What Is a Thought Leader Exactly?

I’ve been wondering about this and maybe you have, too, so I’ve decided to crack that nut with the power of my (digital) pen. It’s funny when you think about it — you just know a person is a thought leader, but do you know what it really means? When I asked twitter, someone said the following:

Thought leaders are people who answer questions in a particular industry.

Sorry but this is an expert. I’ll say it again: this is an expert. Now, if you insist that an expert and a thought leader are the same thing, I have to answer with this quote from Inc.:

All Thought Leaders are experts in their industry, but not all experts in their industry are Thought Leaders.

All right? Now let's explore the issue a bit further...

When you Google it,

Thought leaders are the informed opinion leaders and the go-to people in their field of expertise. They are trusted sources who move and inspire people with innovative ideas; turn ideas into reality, and know and show how to replicate their success.

I’m good with that description. Just as long as you don’t ignore the “innovative ideas” part, because most people do.

When you move down the list of articles that explain it, things get a bit controversial. Forbes comes up with a generic definition:

A thought leader is an individual or firm that prospects, clients, referral sources, intermediaries and even competitors recognize as one of the foremost authorities in selected areas of specialization, resulting in its being the go-to individual or organization for said expertise [...] an individual or firm that significantly profits from being recognized as such.

But as you go on googling, definitions get braver:

Do something everyone else in your field thinks is dumb, and be right about it.

Like I said, only expertise in your field makes you an expert. To get followers, all you have to do is lead. To get thought followers, you have to come up with new thoughts — thoughts that work and that are worthy to follow.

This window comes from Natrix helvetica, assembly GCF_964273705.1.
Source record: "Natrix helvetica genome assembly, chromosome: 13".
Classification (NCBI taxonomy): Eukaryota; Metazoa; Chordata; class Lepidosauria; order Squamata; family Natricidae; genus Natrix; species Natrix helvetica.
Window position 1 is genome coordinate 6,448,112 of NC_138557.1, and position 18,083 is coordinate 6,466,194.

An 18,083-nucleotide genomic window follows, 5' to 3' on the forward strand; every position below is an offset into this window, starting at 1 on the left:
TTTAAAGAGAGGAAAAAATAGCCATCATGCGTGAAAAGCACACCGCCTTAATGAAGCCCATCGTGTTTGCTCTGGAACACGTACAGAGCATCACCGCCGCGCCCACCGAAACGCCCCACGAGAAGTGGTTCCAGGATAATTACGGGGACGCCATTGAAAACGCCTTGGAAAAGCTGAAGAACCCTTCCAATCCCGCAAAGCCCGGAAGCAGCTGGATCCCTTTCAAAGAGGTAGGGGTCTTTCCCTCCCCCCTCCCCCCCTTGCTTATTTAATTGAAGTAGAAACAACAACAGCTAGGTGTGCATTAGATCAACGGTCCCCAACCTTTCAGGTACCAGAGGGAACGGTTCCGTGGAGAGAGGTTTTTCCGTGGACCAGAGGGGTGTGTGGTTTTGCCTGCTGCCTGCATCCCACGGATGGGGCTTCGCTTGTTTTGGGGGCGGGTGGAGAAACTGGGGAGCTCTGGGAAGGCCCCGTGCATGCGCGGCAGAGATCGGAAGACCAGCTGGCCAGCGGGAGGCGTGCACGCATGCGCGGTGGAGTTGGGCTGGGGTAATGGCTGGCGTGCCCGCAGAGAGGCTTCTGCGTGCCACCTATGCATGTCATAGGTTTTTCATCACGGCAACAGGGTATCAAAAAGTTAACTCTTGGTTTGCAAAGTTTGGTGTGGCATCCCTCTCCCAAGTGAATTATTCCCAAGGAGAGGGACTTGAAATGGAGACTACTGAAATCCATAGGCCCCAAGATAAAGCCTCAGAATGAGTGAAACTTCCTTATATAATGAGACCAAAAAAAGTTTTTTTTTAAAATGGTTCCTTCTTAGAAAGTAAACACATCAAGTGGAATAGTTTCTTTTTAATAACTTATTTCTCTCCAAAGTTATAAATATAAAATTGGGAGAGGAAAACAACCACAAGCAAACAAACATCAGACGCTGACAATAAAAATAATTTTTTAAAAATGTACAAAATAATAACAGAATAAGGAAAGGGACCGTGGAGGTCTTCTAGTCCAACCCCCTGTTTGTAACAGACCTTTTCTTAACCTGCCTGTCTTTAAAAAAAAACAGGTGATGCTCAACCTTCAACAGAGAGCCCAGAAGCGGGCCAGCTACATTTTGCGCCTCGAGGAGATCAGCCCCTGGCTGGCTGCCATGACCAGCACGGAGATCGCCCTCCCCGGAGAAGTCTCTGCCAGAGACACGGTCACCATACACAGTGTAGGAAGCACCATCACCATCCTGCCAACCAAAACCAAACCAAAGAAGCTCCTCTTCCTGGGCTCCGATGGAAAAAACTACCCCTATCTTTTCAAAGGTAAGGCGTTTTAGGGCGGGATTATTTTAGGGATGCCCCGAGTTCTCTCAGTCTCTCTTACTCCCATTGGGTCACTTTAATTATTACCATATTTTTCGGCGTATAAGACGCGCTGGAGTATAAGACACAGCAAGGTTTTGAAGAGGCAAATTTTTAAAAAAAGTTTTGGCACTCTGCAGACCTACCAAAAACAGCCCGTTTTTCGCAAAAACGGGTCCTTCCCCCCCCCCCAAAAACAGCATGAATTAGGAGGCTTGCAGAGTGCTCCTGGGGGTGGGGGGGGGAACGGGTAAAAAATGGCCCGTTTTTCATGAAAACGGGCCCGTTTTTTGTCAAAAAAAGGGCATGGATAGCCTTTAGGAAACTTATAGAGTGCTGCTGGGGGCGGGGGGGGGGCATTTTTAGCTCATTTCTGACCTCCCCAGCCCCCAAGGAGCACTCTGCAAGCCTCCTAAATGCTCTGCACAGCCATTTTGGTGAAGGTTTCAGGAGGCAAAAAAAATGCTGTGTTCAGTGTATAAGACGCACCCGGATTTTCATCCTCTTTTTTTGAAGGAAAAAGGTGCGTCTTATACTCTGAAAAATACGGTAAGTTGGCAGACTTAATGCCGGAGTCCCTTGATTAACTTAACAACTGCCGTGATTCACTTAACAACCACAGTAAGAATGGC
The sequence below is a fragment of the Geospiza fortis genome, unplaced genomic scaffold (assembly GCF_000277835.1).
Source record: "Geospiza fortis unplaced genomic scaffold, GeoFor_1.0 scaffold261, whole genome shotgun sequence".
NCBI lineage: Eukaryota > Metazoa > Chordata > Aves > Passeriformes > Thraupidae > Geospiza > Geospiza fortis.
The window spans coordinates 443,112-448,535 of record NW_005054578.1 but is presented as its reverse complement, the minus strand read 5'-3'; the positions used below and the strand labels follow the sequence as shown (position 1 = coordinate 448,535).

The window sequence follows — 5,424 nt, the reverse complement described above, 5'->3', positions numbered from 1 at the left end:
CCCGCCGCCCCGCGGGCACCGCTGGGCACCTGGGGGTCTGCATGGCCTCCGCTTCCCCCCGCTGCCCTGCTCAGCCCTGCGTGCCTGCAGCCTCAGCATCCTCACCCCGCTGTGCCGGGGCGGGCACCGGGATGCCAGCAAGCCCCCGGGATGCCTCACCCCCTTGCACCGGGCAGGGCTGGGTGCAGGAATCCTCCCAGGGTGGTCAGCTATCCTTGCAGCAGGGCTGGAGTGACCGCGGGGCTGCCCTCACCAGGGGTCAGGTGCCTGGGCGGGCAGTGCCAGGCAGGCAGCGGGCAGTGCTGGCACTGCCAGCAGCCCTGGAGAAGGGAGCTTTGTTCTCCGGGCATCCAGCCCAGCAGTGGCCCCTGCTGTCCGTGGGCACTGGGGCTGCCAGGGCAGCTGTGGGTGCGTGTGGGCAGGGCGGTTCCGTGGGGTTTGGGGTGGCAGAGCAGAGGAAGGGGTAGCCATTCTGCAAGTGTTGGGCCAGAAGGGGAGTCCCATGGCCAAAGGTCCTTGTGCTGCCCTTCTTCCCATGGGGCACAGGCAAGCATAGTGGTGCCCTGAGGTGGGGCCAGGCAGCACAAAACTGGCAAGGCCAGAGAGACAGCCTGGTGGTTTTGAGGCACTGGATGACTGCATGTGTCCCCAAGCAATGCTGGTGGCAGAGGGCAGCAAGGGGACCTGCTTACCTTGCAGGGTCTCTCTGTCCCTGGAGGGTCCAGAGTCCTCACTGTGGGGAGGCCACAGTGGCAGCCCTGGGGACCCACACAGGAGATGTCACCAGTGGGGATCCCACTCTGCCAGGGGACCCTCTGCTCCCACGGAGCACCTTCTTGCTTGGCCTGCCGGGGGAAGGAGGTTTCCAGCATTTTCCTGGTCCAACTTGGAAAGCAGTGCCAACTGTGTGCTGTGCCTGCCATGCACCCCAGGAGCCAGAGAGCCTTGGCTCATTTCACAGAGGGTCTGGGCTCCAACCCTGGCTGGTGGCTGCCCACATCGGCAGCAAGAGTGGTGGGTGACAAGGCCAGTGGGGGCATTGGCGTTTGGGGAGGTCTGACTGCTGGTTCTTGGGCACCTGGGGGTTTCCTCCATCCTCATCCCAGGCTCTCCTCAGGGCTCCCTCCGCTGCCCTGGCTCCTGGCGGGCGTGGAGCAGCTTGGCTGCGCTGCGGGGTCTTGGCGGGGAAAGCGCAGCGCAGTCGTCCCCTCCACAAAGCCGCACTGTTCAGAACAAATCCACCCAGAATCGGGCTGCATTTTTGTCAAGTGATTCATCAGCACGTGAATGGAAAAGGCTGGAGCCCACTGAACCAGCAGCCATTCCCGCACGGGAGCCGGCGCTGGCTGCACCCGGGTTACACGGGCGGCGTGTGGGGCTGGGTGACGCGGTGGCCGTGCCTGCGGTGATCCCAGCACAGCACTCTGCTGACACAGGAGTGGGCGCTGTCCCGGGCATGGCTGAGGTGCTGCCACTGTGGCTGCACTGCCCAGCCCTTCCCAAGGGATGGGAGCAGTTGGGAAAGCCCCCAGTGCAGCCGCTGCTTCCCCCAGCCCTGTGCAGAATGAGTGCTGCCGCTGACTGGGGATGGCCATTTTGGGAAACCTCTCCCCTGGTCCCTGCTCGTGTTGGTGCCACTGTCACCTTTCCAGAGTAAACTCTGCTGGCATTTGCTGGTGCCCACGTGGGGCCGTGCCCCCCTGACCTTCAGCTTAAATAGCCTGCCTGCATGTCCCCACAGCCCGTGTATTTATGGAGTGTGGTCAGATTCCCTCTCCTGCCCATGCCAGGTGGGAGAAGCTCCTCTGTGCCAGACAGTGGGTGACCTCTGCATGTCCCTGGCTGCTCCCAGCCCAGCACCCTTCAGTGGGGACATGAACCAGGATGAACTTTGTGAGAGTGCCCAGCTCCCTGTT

So I definitely support Mashable’s take, which is where I got the “do something dumb” quote from. Here’s another one:

To put it simply, thought leaders are not only known for radically changing thoughts or ideas about a particular industry, but thriving in it too.

From a psychological PoV,

When you hear “thought leadership”, you might think of the Pied Piper.

This might be the first association, but it’s the wrong one. You see, the piper is using cheap tricks to lure the mice out of their beloved town. But the mice are not thinking! They’re blindly following the piper, and I can tell you for sure — this is not what a thought leader does. I guess any leader can lead the mice into a river, but we’re taking the mice out of the equation.

When you think about your audience, do you think of them as blind? Of course not. Do you want to encourage them to think and succeed in their own way or parrot yours and do whatever you tell them to do?

Think hard about your answer.

Here’s how I see it…

A thought leader must earn your respect. They must come up with new ideas to do something, and have made money off those ideas. And I know the definition of “new” is blurry as hell, but I just mean unique.

You don’t have to come up with the next light-bulb or the next Mac, but you need to take a method or approach and look at it from a new angle. You have to make it your own, so when people hear it, they’ll say: Yeah that’s [your name]’s thing and it worked for their billion companies. :P

You know what I mean.

It’s not *just* about answering questions, it’s not literally about leading people. It’s about showing people how to think and solve their problems by showing them how you did it. A thought leader doesn’t always have a “method” per se, but they always have a “style”, and everything they say matches this style, so it becomes recognizable.

Some examples,

A lot of people dislike Ryan Holiday, but would you call him a thought leader? Of course you would. To his devoted audience, he is exactly that. A lot of marketers strive to replicate his methods and succeed. But I think the ones who take the “idea” of his methods succeed even more.

Personally, I follow Gary Vaynerchuk.

He’s an expert and a thought leader, and I’d follow his thoughts everywhere because they reflect my values (and because he's a little bit silly). My “relationship” with him is based on trust and respect. Without those, he would’ve been the Pied Piper.

In your case, that could be Brad Feld or Richard Branson or whoever. You know who your heroes are. They push you to think, to be more curious, and to strive to be more than you already are. They don’t want you blind. They want you to understand why their methods work.

They create evolutionary and even revolutionary advancements in their fields not just by urging others to be open to new ways of thinking, but when they create a blueprint for people to follow...

In the end, maybe this is the distinction: they simply inspire.


Don’t take my word for it. After all, a thought leader is what you make it.

But please, take a minute to think about it and let me know what your opinion is. I’d love to start a discussion. Thanks.

Violeta Nedkova

Violeta Nedkova is a multipassionate marketer who loves helping people. She talks and writes about marketing with purpose and personality because it's so much better than traditional marketing.